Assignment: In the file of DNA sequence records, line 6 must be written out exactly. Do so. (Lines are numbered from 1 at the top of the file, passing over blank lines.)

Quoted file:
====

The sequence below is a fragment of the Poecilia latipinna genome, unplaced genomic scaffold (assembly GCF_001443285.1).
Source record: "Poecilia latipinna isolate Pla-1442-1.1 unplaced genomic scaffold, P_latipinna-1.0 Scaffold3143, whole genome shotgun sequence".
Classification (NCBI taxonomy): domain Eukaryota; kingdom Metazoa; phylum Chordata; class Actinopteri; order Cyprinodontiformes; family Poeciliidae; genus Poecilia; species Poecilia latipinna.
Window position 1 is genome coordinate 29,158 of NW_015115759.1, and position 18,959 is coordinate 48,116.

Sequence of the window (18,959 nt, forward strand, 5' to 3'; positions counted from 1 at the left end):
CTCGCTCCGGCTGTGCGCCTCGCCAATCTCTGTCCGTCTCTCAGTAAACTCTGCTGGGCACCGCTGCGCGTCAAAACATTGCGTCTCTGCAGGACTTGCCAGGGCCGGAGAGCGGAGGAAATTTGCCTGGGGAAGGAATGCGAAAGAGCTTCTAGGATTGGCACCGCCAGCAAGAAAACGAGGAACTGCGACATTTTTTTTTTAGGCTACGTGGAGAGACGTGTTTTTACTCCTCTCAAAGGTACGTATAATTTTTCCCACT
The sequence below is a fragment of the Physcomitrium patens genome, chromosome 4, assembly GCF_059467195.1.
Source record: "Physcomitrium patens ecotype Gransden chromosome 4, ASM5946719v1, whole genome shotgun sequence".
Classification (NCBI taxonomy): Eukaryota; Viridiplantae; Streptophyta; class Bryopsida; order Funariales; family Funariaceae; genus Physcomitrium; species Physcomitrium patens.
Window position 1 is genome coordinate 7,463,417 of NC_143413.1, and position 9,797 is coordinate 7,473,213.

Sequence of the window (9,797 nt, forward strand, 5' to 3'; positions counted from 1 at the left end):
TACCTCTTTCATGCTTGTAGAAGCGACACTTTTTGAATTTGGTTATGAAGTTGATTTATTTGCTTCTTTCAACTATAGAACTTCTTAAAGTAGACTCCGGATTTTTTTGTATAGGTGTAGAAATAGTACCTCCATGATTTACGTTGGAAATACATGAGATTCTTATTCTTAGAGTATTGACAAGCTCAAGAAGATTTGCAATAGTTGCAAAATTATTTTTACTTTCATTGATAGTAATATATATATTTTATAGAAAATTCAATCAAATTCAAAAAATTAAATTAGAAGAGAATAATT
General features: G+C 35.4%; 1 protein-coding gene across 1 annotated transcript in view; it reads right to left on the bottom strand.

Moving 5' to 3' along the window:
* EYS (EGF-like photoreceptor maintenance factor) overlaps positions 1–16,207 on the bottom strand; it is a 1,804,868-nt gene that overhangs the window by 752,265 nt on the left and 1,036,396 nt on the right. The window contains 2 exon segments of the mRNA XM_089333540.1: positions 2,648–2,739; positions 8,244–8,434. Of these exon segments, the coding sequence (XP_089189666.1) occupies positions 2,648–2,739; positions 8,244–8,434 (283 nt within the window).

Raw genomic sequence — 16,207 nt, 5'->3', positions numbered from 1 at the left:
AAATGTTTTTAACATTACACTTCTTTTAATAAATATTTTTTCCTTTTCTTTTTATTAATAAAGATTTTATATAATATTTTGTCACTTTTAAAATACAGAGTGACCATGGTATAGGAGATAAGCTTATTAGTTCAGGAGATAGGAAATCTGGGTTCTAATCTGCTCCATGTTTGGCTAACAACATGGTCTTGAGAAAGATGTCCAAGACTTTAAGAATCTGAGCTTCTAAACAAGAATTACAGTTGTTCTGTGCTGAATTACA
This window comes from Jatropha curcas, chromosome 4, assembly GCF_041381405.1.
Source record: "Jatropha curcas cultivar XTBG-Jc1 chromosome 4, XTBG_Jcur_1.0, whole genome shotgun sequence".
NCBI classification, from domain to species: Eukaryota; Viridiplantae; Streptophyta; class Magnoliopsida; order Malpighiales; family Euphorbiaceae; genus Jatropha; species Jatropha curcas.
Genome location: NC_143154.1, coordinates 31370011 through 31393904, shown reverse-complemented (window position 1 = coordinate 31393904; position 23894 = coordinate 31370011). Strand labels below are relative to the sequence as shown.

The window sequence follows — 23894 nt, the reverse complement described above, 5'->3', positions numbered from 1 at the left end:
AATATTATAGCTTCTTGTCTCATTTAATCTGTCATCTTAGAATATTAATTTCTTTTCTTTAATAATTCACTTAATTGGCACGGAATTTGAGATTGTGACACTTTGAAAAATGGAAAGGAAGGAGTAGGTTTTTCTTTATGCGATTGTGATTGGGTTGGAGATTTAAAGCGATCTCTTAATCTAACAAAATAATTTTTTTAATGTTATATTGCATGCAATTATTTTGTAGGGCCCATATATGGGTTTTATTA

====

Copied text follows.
CTCGCTCCGGCTGTGCGCCTCGCCAATCTCTGTCCGTCTCTCAGTAAACTCTGCTGGGCACCGCTGCGCGTCAAAACATTGCGTCTCTGCAGGACTTGCCAGGGCCGGAGAGCGGAGGAAATTTGCCTGGGGAAGGAATGCGAAAGAGCTTCTAGGATTGGCACCGCCAGCAAGAAAACGAGGAACTGCGACATTTTTTTTTTAGGCTACGTGGAGAGACGTGTTTTTACTCCTCTCAAAGGTACGTATAATTTTTCCCACT